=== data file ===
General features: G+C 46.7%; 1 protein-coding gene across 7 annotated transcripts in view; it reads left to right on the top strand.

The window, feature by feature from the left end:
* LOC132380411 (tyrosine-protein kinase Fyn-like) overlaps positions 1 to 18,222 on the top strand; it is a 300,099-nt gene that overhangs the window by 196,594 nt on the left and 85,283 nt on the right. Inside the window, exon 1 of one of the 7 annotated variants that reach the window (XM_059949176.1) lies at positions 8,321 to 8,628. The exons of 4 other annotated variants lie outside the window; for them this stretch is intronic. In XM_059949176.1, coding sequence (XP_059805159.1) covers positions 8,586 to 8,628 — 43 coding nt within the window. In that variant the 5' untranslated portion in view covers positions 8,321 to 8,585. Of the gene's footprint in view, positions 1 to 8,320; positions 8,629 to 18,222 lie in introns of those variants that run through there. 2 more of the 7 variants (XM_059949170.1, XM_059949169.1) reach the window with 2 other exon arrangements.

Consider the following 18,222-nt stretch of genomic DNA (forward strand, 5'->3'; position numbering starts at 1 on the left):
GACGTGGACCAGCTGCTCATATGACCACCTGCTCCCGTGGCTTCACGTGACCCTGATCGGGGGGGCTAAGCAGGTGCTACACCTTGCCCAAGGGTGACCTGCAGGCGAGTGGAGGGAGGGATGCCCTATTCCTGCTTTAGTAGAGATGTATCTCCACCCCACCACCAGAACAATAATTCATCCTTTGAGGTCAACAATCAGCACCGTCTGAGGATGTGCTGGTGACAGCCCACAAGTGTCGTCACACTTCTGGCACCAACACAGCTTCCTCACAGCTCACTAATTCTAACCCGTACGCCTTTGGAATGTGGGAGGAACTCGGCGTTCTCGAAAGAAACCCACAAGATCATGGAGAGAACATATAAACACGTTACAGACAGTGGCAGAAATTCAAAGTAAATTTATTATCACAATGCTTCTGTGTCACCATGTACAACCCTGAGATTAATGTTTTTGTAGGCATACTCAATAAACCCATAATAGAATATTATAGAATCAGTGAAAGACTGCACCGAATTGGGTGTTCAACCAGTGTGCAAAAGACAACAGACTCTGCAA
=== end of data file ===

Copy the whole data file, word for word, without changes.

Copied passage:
General features: G+C 46.7%; 1 protein-coding gene across 7 annotated transcripts in view; it reads left to right on the top strand.

The window, feature by feature from the left end:
* LOC132380411 (tyrosine-protein kinase Fyn-like) overlaps positions 1 to 18,222 on the top strand; it is a 300,099-nt gene that overhangs the window by 196,594 nt on the left and 85,283 nt on the right. Inside the window, exon 1 of one of the 7 annotated variants that reach the window (XM_059949176.1) lies at positions 8,321 to 8,628. The exons of 4 other annotated variants lie outside the window; for them this stretch is intronic. In XM_059949176.1, coding sequence (XP_059805159.1) covers positions 8,586 to 8,628 — 43 coding nt within the window. In that variant the 5' untranslated portion in view covers positions 8,321 to 8,585. Of the gene's footprint in view, positions 1 to 8,320; positions 8,629 to 18,222 lie in introns of those variants that run through there. 2 more of the 7 variants (XM_059949170.1, XM_059949169.1) reach the window with 2 other exon arrangements.

Consider the following 18,222-nt stretch of genomic DNA (forward strand, 5'->3'; position numbering starts at 1 on the left):
GACGTGGACCAGCTGCTCATATGACCACCTGCTCCCGTGGCTTCACGTGACCCTGATCGGGGGGGCTAAGCAGGTGCTACACCTTGCCCAAGGGTGACCTGCAGGCGAGTGGAGGGAGGGATGCCCTATTCCTGCTTTAGTAGAGATGTATCTCCACCCCACCACCAGAACAATAATTCATCCTTTGAGGTCAACAATCAGCACCGTCTGAGGATGTGCTGGTGACAGCCCACAAGTGTCGTCACACTTCTGGCACCAACACAGCTTCCTCACAGCTCACTAATTCTAACCCGTACGCCTTTGGAATGTGGGAGGAACTCGGCGTTCTCGAAAGAAACCCACAAGATCATGGAGAGAACATATAAACACGTTACAGACAGTGGCAGAAATTCAAAGTAAATTTATTATCACAATGCTTCTGTGTCACCATGTACAACCCTGAGATTAATGTTTTTGTAGGCATACTCAATAAACCCATAATAGAATATTATAGAATCAGTGAAAGACTGCACCGAATTGGGTGTTCAACCAGTGTGCAAAAGACAACAGACTCTGCAA